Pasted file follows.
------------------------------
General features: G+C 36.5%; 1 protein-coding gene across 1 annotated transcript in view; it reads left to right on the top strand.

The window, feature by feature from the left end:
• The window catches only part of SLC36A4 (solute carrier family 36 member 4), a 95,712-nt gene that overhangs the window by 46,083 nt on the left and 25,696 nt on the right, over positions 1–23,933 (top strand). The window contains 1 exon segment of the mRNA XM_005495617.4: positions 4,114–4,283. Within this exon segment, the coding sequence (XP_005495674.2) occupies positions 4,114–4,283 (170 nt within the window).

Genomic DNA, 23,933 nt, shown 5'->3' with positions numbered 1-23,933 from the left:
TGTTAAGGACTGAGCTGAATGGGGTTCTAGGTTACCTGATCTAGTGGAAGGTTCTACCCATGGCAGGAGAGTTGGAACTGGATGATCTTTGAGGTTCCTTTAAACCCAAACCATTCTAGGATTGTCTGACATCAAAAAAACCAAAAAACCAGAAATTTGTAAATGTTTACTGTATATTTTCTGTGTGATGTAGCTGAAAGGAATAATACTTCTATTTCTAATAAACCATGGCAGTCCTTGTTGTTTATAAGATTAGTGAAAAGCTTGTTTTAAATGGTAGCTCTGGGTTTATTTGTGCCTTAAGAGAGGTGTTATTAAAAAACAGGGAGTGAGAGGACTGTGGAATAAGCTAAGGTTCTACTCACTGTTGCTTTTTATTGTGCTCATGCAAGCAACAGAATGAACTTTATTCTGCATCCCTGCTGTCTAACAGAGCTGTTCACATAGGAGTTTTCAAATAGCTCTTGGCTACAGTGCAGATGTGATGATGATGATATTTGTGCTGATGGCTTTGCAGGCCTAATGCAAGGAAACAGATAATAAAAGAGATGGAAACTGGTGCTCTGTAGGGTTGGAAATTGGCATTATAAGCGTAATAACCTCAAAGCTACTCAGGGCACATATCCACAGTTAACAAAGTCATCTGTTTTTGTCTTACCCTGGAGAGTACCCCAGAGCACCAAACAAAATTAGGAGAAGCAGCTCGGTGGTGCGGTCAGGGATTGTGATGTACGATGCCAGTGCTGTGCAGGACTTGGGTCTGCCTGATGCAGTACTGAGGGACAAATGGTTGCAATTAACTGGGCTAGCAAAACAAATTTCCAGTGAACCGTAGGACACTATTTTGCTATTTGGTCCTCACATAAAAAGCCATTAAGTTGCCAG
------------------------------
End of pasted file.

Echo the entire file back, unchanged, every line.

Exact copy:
General features: G+C 36.5%; 1 protein-coding gene across 1 annotated transcript in view; it reads left to right on the top strand.

The window, feature by feature from the left end:
• The window catches only part of SLC36A4 (solute carrier family 36 member 4), a 95,712-nt gene that overhangs the window by 46,083 nt on the left and 25,696 nt on the right, over positions 1–23,933 (top strand). The window contains 1 exon segment of the mRNA XM_005495617.4: positions 4,114–4,283. Within this exon segment, the coding sequence (XP_005495674.2) occupies positions 4,114–4,283 (170 nt within the window).

Genomic DNA, 23,933 nt, shown 5'->3' with positions numbered 1-23,933 from the left:
TGTTAAGGACTGAGCTGAATGGGGTTCTAGGTTACCTGATCTAGTGGAAGGTTCTACCCATGGCAGGAGAGTTGGAACTGGATGATCTTTGAGGTTCCTTTAAACCCAAACCATTCTAGGATTGTCTGACATCAAAAAAACCAAAAAACCAGAAATTTGTAAATGTTTACTGTATATTTTCTGTGTGATGTAGCTGAAAGGAATAATACTTCTATTTCTAATAAACCATGGCAGTCCTTGTTGTTTATAAGATTAGTGAAAAGCTTGTTTTAAATGGTAGCTCTGGGTTTATTTGTGCCTTAAGAGAGGTGTTATTAAAAAACAGGGAGTGAGAGGACTGTGGAATAAGCTAAGGTTCTACTCACTGTTGCTTTTTATTGTGCTCATGCAAGCAACAGAATGAACTTTATTCTGCATCCCTGCTGTCTAACAGAGCTGTTCACATAGGAGTTTTCAAATAGCTCTTGGCTACAGTGCAGATGTGATGATGATGATATTTGTGCTGATGGCTTTGCAGGCCTAATGCAAGGAAACAGATAATAAAAGAGATGGAAACTGGTGCTCTGTAGGGTTGGAAATTGGCATTATAAGCGTAATAACCTCAAAGCTACTCAGGGCACATATCCACAGTTAACAAAGTCATCTGTTTTTGTCTTACCCTGGAGAGTACCCCAGAGCACCAAACAAAATTAGGAGAAGCAGCTCGGTGGTGCGGTCAGGGATTGTGATGTACGATGCCAGTGCTGTGCAGGACTTGGGTCTGCCTGATGCAGTACTGAGGGACAAATGGTTGCAATTAACTGGGCTAGCAAAACAAATTTCCAGTGAACCGTAGGACACTATTTTGCTATTTGGTCCTCACATAAAAAGCCATTAAGTTGCCAG